John Campbell, of Strachur 17th Clan Chief of the MacArthur Campbells of Strachur
|Died||28 August 1806 (aged 78 or 79)|
|Allegiance||Kingdom of Great Britain|
|Commands held||Commander-in-Chief, North America|
|Battles/wars||Jacobite rising of 1745|
War of the Austrian Succession
Seven Years' War
American War of Independence
General John Campbell, 17th Chief of MacArthur Campbells of Strachur (1727 – 28 August 1806) was a Scottish soldier and nobleman, who commanded the British forces at the Siege of Pensacola, and succeeded Guy Carleton, 1st Baron Dorchester as Commander-in-Chief in North America in 1783 following the end of the American War of Independence.
He inherited the title (17th of Strachur) upon the death of his father Admiral John Campbell (16th of Strachur)[dubious ] and was a direct descendant of the Strachur branch of Clan Campbell. John Campbell was appointed lieutenant in John Campbell, 4th Earl of Loudoun's Highlanders in June 1745.
The young Campbell showed his military prowess during the Jacobite rising of 1745 and served in the British Army throughout the rising of 1745–1746 including the Battle of Culloden, in which he was wounded. He made the campaign in Flanders in 1747 during the War of the Austrian Succession, in which year he became a captain. At the peace of 1748 he went on half pay.
Main article: Great Britain in the Seven Years' War
In 1756, he was called into active service and joined the 42nd (Royal Highland) Regiment of Foot (also known as the Black Watch Regiment) and served under James Wolfe.
He was wounded in the Battle of Carillon in the French and Indian War and, on his recovery, was appointed major of the King's 17th Regiment of Foot, later the Royal Leicestershire Regiment, and now the Royal Anglian Regiment. In February 1762, he became a lieutenant colonel and commanded the 17th Foot in the expedition against Martinique and Havana. He became lieutenant colonel and commanding officer of the West Middlesex 57th Regiment of Foot on 1 May 1773 and was stationed in Ireland with his regiment, which was mostly Irish. In December 1775, the regiment departed Cork with several other regiments to fight in the American Revolution.
The expedition from Cork, Ireland arrived off the coast of Cape Fear, North Carolina in April and May 1776 after a very rough voyage. It then moved to attack Charleston, South Carolina from the sea. The 57th landed along with other units at Long Island with orders to wade across to Sullivan's Island, while the British navy bombarded Continental positions on Sullivan's Island. Campbell and other senior officers quickly realized that the water was chest to shoulder level, which meant that no one could wade to Sullivan's Island. Campbell then was ordered to re-board his regiment into boats and attempt an amphibious landing. When another regiment led this assault and began to get raked by fire from the American defenders, the British assault was called off. Campbell and his unit thus avoided direct action. All these units redeployed to Staten Island, New York on 21 July 1776.
Arriving on 1 August at Staten Island, Campbell and his regiment remained aboard ships until they were landed on Long Island on 26 August 1776. Campbell's regiment was assigned to the 6th Brigade under MGEN Agnew along with the 23rd, 44th, and 64th. This brigade was placed on the British left and made a distracting attack while the main British assault came from the opposite flank. Only one private was killed in the 57th.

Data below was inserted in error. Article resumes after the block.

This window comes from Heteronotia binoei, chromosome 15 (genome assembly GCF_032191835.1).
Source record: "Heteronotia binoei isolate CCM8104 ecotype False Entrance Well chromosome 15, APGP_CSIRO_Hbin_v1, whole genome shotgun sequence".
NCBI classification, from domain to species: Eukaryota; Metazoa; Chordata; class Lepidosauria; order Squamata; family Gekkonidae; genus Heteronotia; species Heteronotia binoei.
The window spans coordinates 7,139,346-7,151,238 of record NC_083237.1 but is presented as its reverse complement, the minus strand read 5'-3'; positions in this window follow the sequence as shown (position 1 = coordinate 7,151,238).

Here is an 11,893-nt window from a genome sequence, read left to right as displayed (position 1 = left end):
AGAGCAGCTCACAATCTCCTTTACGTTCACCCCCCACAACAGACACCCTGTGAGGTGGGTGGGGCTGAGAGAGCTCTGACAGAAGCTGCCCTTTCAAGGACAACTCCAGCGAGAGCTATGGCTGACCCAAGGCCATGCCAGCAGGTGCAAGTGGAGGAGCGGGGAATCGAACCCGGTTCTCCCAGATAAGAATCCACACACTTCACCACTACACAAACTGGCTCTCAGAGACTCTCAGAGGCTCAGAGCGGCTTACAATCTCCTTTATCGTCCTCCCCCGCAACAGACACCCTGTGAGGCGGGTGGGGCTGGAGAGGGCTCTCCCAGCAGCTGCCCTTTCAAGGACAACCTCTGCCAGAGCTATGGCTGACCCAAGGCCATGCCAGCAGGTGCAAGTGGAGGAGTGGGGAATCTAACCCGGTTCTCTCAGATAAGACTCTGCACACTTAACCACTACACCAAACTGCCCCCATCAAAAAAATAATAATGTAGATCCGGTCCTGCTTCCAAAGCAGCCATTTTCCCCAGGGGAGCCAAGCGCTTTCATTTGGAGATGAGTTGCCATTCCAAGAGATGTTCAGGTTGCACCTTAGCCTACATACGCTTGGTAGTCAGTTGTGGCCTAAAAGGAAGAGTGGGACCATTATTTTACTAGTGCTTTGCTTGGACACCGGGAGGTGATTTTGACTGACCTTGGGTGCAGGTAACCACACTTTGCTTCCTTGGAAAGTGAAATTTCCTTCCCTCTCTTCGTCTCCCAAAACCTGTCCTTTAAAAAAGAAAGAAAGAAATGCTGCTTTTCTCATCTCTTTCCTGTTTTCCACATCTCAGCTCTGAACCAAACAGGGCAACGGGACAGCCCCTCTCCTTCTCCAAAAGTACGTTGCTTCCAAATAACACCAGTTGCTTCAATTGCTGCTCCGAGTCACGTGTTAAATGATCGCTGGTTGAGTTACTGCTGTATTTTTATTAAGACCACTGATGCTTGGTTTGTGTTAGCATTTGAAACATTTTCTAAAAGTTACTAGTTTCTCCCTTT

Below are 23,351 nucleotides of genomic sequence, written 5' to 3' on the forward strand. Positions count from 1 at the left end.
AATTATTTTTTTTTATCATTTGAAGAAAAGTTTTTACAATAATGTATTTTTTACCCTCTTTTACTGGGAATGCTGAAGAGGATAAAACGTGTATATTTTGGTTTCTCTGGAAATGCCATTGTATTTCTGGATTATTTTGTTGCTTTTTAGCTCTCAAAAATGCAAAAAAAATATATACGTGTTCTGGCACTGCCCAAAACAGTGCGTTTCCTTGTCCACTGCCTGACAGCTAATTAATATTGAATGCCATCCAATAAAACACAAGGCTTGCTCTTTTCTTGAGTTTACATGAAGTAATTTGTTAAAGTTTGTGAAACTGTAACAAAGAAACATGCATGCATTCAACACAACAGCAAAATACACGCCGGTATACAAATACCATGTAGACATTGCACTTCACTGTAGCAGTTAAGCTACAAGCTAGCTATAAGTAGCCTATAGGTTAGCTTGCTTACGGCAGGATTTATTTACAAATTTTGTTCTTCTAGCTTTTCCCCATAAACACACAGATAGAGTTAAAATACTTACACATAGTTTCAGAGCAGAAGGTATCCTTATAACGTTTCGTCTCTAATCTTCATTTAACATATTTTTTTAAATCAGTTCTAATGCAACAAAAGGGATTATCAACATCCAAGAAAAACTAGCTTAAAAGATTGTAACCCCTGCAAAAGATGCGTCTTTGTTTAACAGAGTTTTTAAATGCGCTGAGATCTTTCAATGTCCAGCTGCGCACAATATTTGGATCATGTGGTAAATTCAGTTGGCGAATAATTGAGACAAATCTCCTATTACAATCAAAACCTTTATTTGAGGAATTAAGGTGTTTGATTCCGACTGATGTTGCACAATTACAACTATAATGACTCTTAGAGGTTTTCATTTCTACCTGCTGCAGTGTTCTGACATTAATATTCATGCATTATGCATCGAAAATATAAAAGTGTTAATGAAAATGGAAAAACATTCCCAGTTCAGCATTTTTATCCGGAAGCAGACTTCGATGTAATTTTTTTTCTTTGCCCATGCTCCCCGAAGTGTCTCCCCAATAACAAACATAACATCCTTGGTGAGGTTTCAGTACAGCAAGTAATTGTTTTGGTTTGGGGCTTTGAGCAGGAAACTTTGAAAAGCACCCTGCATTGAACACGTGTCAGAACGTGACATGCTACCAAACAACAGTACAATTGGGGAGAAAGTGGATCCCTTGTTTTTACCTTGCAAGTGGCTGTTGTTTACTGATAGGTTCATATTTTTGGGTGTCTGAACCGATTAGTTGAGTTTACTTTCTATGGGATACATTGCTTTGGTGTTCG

After the battle, his unit participated in amphibious assaults in and around New York. On 23 September 1776, Campbell led his regiment against the fortifications at Paulus Hook, New Jersey; however, the American garrison of approximately 100 had evacuated only hours earlier. Campbell took the fort without any loss of life. This remained a British stronghold in New Jersey for most of the war.
On 6 October 1777, he led the 57th, which along with other British units, stormed Ft. Montgomery. His unit sustained several casualties, but he was not harmed. After destroying the fort, the British returned to New York.
In October 1778, the regiment was dispatched to raid Egg Harbor—modern day Port Republic, New Jersey. The British navy had trouble disembarking the troops, who had to rush into the town. While Campbell ordered a successful surprise bayonet attack at night, the British had to evacuate without having accomplished all their goals.
Shortly after the 57th's return to New York City, Campbell was promoted to Brigadier General and transferred to a staff command.
In October 1778 John Campbell, recently promoted to brigadier general, received a communication from Lord George Germain to proceed to Pensacola in the Province of West Florida and take command of His Majesty's troops there.
Upon his arrival in Pensacola, Campbell described the conditions there as the most disagreeable, the most irksome, the most distressing of all situations anyone in the British Army had ever encountered. In January 1779 Campbell sent a report back to London stating that he found himself, "without money or credit for Contingent Expenses, without Vessels proper for Navigation or even Batteaux . . . without artificers wherewith to carry on Works . . . without any Provisions or Materials to Work upon, without any Prospect of their being procured . . . but by the labour of the Troops, without Tools for accommodating the few Artificers that could be found among the army, without Engineers Stores, without even adequate Provisions." Campbell immediately set out to improve the situation and began to construct a fort on the Mississippi by September 1779.
Campbell brought a detachment of Royal Artillery, the 3rd Regiment of Waldeck and two Provincial North American Loyalist Corps (the Pennsylvania and the Maryland Loyalists) from New York to reinforce the garrison at Pensacola. These augmented the 16th and the 60th Regiments. Governor Peter Chester of West Florida had organized a local troop of dragoons, called the West Florida Foresters. Auxiliary forces (i.e. Indians) had been raised by Colonel John Stuart, Superintendent of Indian Affairs in the Southern District. Campbell also requested of General Sir Henry Clinton a company of Negroes which was under Clinton's command, and later urged his commander-in-chief to send English troops to West Florida. With the increasing number of troops came added difficulties: the problems of adequate quarters and sufficient provisions. Meeting these demands gave Campbell much concern. Payment of the troops was in arrears since October 1778 and only paper notes had been issued for money. However, these logistical difficulties were overcome well before the Spanish attack upon Pensacola.
On 19 February 1779, Campbell was promoted Major General, and on 22 March 1779, he was given complete authority over all troops in the Province of West Florida.